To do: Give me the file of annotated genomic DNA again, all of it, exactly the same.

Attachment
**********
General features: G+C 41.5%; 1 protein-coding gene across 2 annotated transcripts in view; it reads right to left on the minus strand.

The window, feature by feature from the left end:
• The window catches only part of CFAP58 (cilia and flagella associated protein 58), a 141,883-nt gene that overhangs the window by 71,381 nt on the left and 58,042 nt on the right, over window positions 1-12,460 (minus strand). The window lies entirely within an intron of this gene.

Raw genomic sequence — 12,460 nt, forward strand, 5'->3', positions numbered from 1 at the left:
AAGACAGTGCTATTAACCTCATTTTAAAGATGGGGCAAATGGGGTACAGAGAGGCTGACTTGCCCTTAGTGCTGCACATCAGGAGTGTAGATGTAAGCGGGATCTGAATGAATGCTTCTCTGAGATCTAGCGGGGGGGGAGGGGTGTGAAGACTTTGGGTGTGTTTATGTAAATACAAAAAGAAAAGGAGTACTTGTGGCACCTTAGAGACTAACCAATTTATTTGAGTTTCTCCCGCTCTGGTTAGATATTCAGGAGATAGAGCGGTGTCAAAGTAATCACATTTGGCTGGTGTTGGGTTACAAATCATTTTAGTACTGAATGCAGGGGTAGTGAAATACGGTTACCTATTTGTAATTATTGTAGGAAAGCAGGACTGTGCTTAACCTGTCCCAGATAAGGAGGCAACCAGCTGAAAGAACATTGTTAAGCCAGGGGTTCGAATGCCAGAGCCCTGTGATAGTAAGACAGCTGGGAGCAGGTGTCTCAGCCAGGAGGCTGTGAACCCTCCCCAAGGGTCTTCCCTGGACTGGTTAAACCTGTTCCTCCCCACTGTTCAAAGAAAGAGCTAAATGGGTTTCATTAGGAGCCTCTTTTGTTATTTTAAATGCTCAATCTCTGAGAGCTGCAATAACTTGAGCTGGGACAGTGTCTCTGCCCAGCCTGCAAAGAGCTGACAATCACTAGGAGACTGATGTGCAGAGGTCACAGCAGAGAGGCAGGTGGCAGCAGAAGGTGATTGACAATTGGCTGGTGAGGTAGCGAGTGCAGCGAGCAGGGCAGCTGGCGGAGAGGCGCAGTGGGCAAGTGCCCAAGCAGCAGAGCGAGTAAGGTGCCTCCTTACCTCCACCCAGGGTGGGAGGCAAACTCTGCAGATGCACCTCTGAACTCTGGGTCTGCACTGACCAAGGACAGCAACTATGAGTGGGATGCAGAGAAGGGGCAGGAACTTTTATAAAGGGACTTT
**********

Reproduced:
General features: G+C 41.5%; 1 protein-coding gene across 2 annotated transcripts in view; it reads right to left on the minus strand.

The window, feature by feature from the left end:
• The window catches only part of CFAP58 (cilia and flagella associated protein 58), a 141,883-nt gene that overhangs the window by 71,381 nt on the left and 58,042 nt on the right, over window positions 1-12,460 (minus strand). The window lies entirely within an intron of this gene.

Raw genomic sequence — 12,460 nt, forward strand, 5'->3', positions numbered from 1 at the left:
AAGACAGTGCTATTAACCTCATTTTAAAGATGGGGCAAATGGGGTACAGAGAGGCTGACTTGCCCTTAGTGCTGCACATCAGGAGTGTAGATGTAAGCGGGATCTGAATGAATGCTTCTCTGAGATCTAGCGGGGGGGGAGGGGTGTGAAGACTTTGGGTGTGTTTATGTAAATACAAAAAGAAAAGGAGTACTTGTGGCACCTTAGAGACTAACCAATTTATTTGAGTTTCTCCCGCTCTGGTTAGATATTCAGGAGATAGAGCGGTGTCAAAGTAATCACATTTGGCTGGTGTTGGGTTACAAATCATTTTAGTACTGAATGCAGGGGTAGTGAAATACGGTTACCTATTTGTAATTATTGTAGGAAAGCAGGACTGTGCTTAACCTGTCCCAGATAAGGAGGCAACCAGCTGAAAGAACATTGTTAAGCCAGGGGTTCGAATGCCAGAGCCCTGTGATAGTAAGACAGCTGGGAGCAGGTGTCTCAGCCAGGAGGCTGTGAACCCTCCCCAAGGGTCTTCCCTGGACTGGTTAAACCTGTTCCTCCCCACTGTTCAAAGAAAGAGCTAAATGGGTTTCATTAGGAGCCTCTTTTGTTATTTTAAATGCTCAATCTCTGAGAGCTGCAATAACTTGAGCTGGGACAGTGTCTCTGCCCAGCCTGCAAAGAGCTGACAATCACTAGGAGACTGATGTGCAGAGGTCACAGCAGAGAGGCAGGTGGCAGCAGAAGGTGATTGACAATTGGCTGGTGAGGTAGCGAGTGCAGCGAGCAGGGCAGCTGGCGGAGAGGCGCAGTGGGCAAGTGCCCAAGCAGCAGAGCGAGTAAGGTGCCTCCTTACCTCCACCCAGGGTGGGAGGCAAACTCTGCAGATGCACCTCTGAACTCTGGGTCTGCACTGACCAAGGACAGCAACTATGAGTGGGATGCAGAGAAGGGGCAGGAACTTTTATAAAGGGACTTT